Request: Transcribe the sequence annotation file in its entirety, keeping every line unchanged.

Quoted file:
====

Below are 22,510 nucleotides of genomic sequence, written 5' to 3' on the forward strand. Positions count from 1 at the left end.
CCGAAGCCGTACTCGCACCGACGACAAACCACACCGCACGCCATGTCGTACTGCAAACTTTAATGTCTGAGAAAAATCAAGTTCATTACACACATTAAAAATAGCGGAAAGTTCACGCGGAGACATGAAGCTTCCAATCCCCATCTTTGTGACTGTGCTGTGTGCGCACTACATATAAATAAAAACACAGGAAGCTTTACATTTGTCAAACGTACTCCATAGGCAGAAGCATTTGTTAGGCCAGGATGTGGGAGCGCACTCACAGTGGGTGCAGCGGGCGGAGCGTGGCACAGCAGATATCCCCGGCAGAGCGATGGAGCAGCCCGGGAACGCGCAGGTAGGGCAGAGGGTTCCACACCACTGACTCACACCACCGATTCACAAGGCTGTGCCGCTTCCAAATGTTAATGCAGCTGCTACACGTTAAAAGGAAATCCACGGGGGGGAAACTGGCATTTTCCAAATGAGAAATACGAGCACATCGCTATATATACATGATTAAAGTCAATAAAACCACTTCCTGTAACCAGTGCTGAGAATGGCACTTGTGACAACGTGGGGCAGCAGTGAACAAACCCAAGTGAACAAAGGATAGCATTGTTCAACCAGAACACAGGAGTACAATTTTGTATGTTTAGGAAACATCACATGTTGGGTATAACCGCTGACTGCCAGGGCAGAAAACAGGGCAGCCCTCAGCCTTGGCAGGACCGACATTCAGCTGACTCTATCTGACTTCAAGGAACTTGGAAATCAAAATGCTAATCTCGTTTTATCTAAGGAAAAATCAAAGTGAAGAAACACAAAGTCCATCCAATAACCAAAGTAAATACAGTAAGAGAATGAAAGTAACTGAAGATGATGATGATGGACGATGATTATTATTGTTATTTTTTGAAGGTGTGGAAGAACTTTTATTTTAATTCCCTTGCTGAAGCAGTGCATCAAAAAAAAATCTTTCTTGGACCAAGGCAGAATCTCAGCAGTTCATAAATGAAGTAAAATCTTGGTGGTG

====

Below are 22,510 nucleotides of genomic sequence, written 5' to 3' on the forward strand. Positions count from 1 at the left end.
CCGAAGCCGTACTCGCACCGACGACAAACCACACCGCACGCCATGTCGTACTGCAAACTTTAATGTCTGAGAAAAATCAAGTTCATTACACACATTAAAAATAGCGGAAAGTTCACGCGGAGACATGAAGCTTCCAATCCCCATCTTTGTGACTGTGCTGTGTGCGCACTACATATAAATAAAAACACAGGAAGCTTTACATTTGTCAAACGTACTCCATAGGCAGAAGCATTTGTTAGGCCAGGATGTGGGAGCGCACTCACAGTGGGTGCAGCGGGCGGAGCGTGGCACAGCAGATATCCCCGGCAGAGCGATGGAGCAGCCCGGGAACGCGCAGGTAGGGCAGAGGGTTCCACACCACTGACTCACACCACCGATTCACAAGGCTGTGCCGCTTCCAAATGTTAATGCAGCTGCTACACGTTAAAAGGAAATCCACGGGGGGGAAACTGGCATTTTCCAAATGAGAAATACGAGCACATCGCTATATATACATGATTAAAGTCAATAAAACCACTTCCTGTAACCAGTGCTGAGAATGGCACTTGTGACAACGTGGGGCAGCAGTGAACAAACCCAAGTGAACAAAGGATAGCATTGTTCAACCAGAACACAGGAGTACAATTTTGTATGTTTAGGAAACATCACATGTTGGGTATAACCGCTGACTGCCAGGGCAGAAAACAGGGCAGCCCTCAGCCTTGGCAGGACCGACATTCAGCTGACTCTATCTGACTTCAAGGAACTTGGAAATCAAAATGCTAATCTCGTTTTATCTAAGGAAAAATCAAAGTGAAGAAACACAAAGTCCATCCAATAACCAAAGTAAATACAGTAAGAGAATGAAAGTAACTGAAGATGATGATGATGGACGATGATTATTATTGTTATTTTTTGAAGGTGTGGAAGAACTTTTATTTTAATTCCCTTGCTGAAGCAGTGCATCAAAAAAAAATCTTTCTTGGACCAAGGCAGAATCTCAGCAGTTCATAAATGAAGTAAAATCTTGGTGGTG